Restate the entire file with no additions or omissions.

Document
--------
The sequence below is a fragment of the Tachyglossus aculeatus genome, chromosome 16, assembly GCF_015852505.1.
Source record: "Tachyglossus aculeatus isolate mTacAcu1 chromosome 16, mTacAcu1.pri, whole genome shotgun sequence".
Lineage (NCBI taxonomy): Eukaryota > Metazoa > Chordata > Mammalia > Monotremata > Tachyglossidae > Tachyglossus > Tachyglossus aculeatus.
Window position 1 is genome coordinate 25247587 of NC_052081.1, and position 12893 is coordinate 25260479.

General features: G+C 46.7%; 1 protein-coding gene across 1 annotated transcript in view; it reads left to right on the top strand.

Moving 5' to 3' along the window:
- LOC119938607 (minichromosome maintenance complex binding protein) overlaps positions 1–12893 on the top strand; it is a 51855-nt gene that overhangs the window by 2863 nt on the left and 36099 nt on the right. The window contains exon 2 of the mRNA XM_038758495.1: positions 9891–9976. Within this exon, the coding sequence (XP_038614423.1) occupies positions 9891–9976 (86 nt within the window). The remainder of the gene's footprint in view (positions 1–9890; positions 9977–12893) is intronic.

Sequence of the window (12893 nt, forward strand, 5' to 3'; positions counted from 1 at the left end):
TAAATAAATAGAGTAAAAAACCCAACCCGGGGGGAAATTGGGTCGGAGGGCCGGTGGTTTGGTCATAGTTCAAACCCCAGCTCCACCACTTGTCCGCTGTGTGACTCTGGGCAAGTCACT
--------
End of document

The sequence below is a fragment of the Tachyglossus aculeatus genome, chromosome 16, assembly GCF_015852505.1.
Source record: "Tachyglossus aculeatus isolate mTacAcu1 chromosome 16, mTacAcu1.pri, whole genome shotgun sequence".
Lineage (NCBI taxonomy): Eukaryota > Metazoa > Chordata > Mammalia > Monotremata > Tachyglossidae > Tachyglossus > Tachyglossus aculeatus.
Window position 1 is genome coordinate 25247587 of NC_052081.1, and position 12893 is coordinate 25260479.

General features: G+C 46.7%; 1 protein-coding gene across 1 annotated transcript in view; it reads left to right on the top strand.

Moving 5' to 3' along the window:
- LOC119938607 (minichromosome maintenance complex binding protein) overlaps positions 1–12893 on the top strand; it is a 51855-nt gene that overhangs the window by 2863 nt on the left and 36099 nt on the right. The window contains exon 2 of the mRNA XM_038758495.1: positions 9891–9976. Within this exon, the coding sequence (XP_038614423.1) occupies positions 9891–9976 (86 nt within the window). The remainder of the gene's footprint in view (positions 1–9890; positions 9977–12893) is intronic.

Sequence of the window (12893 nt, forward strand, 5' to 3'; positions counted from 1 at the left end):
TAAATAAATAGAGTAAAAAACCCAACCCGGGGGGAAATTGGGTCGGAGGGCCGGTGGTTTGGTCATAGTTCAAACCCCAGCTCCACCACTTGTCCGCTGTGTGACTCTGGGCAAGTCACT